Artistic research and artistic research data have recently been brought to the forefront of the agenda. But artistic research and research data from research in the creative and performing arts have already been discussed for several years by the Swedish Research Council, the Association of Swedish Higher Education Institutions (SUHF), and especially in Konstex, a national network for higher education institutions with the authority to award degrees based on artistic merit.
For the past couple of months, SND has been working on an initiative on research data from research in the creative and performing arts. Karin Westin Tikkanen, training coordinator at SND, heads the work.
“We’ve had a period of open-ended discussions with representatives from various levels of artistic research, including from institutions in Konstex, to gain a better understanding of their views on research data and the problems they see regarding storing and sharing research data from the artistic field. Now it's time to take the discussions further and see how SND can turn them into something concrete.
When we talk about artistic research, we need to distinguish between the research and the artwork: artistic research is about analyzing the process that leads to a work of art. The work as such isn’t the subject of the research but a part of the scientific outcome.”
“We haven’t got any research data”
The views on artistic research data vary among the representatives of the field who Karin Westin Tikkanen has spoken to. While representatives from one HEI claim to have no research data at all, another HEI matter-of-factly refers to research data. The question is what artistic research data really is and what determines that.
“Artistic research in, for example, textile design spans the entire spectrum from measurements and interviews that provide traditional research data, to studies of the artistic process. It’s more appropriate to speak of research data from artistic research. The artistic aspect isn’t in the data.”
The questions regarding research data have to be approached in a different way in artistic research, where you need to weigh in aspects of what it is relevant and possible to preserve and reuse. In conversations at SKH (Stockholm University of the Arts), pro-vice-chancellor Ellen Røed raised the perspective of ethical and aesthetic considerations. How do you discuss questions of originality and copyright when it comes to sketches for an artwork, or reason about the General Data Protection Regulation and ethical dilemmas when an artist is part of the work?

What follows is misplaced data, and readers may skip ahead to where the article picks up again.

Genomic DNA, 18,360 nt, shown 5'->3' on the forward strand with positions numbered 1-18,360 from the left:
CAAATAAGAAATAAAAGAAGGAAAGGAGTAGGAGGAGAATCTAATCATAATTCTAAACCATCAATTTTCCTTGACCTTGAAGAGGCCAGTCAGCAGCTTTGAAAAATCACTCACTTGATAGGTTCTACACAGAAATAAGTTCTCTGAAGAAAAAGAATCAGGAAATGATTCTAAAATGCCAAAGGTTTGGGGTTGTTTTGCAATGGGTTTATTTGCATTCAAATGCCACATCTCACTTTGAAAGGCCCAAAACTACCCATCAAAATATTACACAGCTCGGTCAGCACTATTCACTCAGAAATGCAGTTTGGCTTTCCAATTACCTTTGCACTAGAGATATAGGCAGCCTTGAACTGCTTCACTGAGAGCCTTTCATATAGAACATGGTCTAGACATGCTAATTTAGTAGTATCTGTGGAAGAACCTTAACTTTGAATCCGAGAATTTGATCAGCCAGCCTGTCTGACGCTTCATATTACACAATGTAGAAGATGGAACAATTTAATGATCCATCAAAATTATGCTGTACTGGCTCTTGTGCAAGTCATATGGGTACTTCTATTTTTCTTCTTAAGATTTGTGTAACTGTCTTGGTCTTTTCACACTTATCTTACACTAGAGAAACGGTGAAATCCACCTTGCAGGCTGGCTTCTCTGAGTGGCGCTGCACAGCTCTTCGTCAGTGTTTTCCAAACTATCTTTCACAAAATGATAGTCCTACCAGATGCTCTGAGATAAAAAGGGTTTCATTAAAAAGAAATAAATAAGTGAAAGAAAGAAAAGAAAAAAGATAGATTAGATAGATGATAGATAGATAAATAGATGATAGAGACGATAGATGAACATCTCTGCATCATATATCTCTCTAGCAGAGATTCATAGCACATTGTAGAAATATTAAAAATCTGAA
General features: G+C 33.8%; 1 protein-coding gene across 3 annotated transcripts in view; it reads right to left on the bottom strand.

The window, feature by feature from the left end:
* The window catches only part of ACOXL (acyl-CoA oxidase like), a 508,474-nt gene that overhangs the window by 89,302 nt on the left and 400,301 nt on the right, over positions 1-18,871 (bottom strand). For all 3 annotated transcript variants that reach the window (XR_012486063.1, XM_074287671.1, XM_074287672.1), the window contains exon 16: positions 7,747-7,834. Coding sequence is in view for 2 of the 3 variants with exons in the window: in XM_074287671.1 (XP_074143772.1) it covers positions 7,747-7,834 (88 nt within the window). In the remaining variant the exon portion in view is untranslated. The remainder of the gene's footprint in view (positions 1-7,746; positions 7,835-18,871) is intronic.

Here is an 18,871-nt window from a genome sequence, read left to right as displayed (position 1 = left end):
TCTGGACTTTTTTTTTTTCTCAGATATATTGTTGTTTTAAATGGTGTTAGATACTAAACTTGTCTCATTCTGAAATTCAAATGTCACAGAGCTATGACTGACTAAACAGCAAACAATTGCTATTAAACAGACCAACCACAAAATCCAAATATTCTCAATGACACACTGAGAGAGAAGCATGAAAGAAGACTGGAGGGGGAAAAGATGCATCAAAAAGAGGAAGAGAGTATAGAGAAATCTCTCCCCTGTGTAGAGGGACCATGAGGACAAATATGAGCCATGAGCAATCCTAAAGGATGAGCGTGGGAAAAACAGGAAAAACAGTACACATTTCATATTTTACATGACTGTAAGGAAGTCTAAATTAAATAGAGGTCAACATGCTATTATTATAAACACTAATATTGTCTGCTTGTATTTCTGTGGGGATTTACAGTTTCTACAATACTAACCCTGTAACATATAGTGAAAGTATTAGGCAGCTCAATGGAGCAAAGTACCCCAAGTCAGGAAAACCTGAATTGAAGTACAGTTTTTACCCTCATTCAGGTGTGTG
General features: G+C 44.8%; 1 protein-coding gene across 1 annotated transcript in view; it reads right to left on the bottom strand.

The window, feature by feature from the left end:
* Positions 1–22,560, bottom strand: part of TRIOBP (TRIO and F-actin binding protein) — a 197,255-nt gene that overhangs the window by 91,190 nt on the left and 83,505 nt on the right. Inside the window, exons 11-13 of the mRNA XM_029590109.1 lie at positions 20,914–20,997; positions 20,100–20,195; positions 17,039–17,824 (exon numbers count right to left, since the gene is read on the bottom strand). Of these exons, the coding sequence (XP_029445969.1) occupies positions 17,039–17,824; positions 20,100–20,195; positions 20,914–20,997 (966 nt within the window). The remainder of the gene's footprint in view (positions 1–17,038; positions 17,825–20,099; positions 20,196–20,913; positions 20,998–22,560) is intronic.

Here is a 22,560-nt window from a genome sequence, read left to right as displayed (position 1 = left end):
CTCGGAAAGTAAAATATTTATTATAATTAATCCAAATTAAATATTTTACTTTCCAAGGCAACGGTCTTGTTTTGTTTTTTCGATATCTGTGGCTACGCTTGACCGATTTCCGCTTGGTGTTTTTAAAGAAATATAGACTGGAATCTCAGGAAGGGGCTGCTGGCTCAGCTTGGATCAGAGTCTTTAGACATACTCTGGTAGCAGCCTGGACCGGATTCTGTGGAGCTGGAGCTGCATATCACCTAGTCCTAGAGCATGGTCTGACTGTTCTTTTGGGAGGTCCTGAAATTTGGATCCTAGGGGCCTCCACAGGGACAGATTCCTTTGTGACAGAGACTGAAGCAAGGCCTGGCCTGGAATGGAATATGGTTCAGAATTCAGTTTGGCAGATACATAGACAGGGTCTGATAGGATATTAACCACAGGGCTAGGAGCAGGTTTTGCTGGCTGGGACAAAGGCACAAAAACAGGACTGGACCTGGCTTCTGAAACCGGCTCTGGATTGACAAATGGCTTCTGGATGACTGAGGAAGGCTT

Gain an understanding of what researchers need
Karin Westin Tikkanen emphasizes the value of open conversations with researchers to gain an understanding of their reality as scholars in order to assist them with what they need from an organization like SND.
“Among the things they have requested are guidelines that not only provide information on how things should be, but that also provide guidance through the research process. For example, how to select which research data that shall and can be preserved, how to reason about copyright in a collaborative project between multiple artists, and how to use data management plans in a more adaptive and dynamic manner throughout the process.”
This is just the beginning
Karin Westin Tikkanen concludes by stating how positive researchers are to talking about these questions and how important it is to continue the conversation around artistic research.
“We’ve come some way in understanding the questions raised in artistic research, but there is still much to answer, and some aspects are beyond the scope of this work at SND. Nevertheless, it is a good start.”
Read more about artistic research in the Swedish Research Council’s research review on artistic research, published at the end of January this year.